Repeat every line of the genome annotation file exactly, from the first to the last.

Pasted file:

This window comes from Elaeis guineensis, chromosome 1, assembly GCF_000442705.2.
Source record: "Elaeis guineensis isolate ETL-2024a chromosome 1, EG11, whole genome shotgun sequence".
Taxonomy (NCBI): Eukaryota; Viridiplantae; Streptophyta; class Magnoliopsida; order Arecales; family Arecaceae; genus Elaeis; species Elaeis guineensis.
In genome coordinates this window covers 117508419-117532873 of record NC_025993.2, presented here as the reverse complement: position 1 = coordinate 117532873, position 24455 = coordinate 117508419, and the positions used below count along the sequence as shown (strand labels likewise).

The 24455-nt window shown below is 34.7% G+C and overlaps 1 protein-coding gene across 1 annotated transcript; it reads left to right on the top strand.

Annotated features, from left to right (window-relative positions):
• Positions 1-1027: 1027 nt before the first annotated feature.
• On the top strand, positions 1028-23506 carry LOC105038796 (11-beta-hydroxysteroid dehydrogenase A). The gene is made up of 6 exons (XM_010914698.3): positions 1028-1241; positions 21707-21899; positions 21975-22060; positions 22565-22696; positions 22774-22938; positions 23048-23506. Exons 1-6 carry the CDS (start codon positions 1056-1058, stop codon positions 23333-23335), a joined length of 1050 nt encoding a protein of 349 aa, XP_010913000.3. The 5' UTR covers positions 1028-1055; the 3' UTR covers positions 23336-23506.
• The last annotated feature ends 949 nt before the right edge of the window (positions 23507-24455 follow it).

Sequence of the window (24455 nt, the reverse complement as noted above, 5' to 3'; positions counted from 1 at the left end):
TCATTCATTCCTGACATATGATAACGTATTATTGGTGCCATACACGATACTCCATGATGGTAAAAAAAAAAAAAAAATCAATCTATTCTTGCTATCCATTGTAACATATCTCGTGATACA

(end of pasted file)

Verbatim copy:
This window comes from Elaeis guineensis, chromosome 1, assembly GCF_000442705.2.
Source record: "Elaeis guineensis isolate ETL-2024a chromosome 1, EG11, whole genome shotgun sequence".
Taxonomy (NCBI): Eukaryota; Viridiplantae; Streptophyta; class Magnoliopsida; order Arecales; family Arecaceae; genus Elaeis; species Elaeis guineensis.
In genome coordinates this window covers 117508419-117532873 of record NC_025993.2, presented here as the reverse complement: position 1 = coordinate 117532873, position 24455 = coordinate 117508419, and the positions used below count along the sequence as shown (strand labels likewise).

The 24455-nt window shown below is 34.7% G+C and overlaps 1 protein-coding gene across 1 annotated transcript; it reads left to right on the top strand.

Annotated features, from left to right (window-relative positions):
• Positions 1-1027: 1027 nt before the first annotated feature.
• On the top strand, positions 1028-23506 carry LOC105038796 (11-beta-hydroxysteroid dehydrogenase A). The gene is made up of 6 exons (XM_010914698.3): positions 1028-1241; positions 21707-21899; positions 21975-22060; positions 22565-22696; positions 22774-22938; positions 23048-23506. Exons 1-6 carry the CDS (start codon positions 1056-1058, stop codon positions 23333-23335), a joined length of 1050 nt encoding a protein of 349 aa, XP_010913000.3. The 5' UTR covers positions 1028-1055; the 3' UTR covers positions 23336-23506.
• The last annotated feature ends 949 nt before the right edge of the window (positions 23507-24455 follow it).

Sequence of the window (24455 nt, the reverse complement as noted above, 5' to 3'; positions counted from 1 at the left end):
TCATTCATTCCTGACATATGATAACGTATTATTGGTGCCATACACGATACTCCATGATGGTAAAAAAAAAAAAAAAATCAATCTATTCTTGCTATCCATTGTAACATATCTCGTGATACA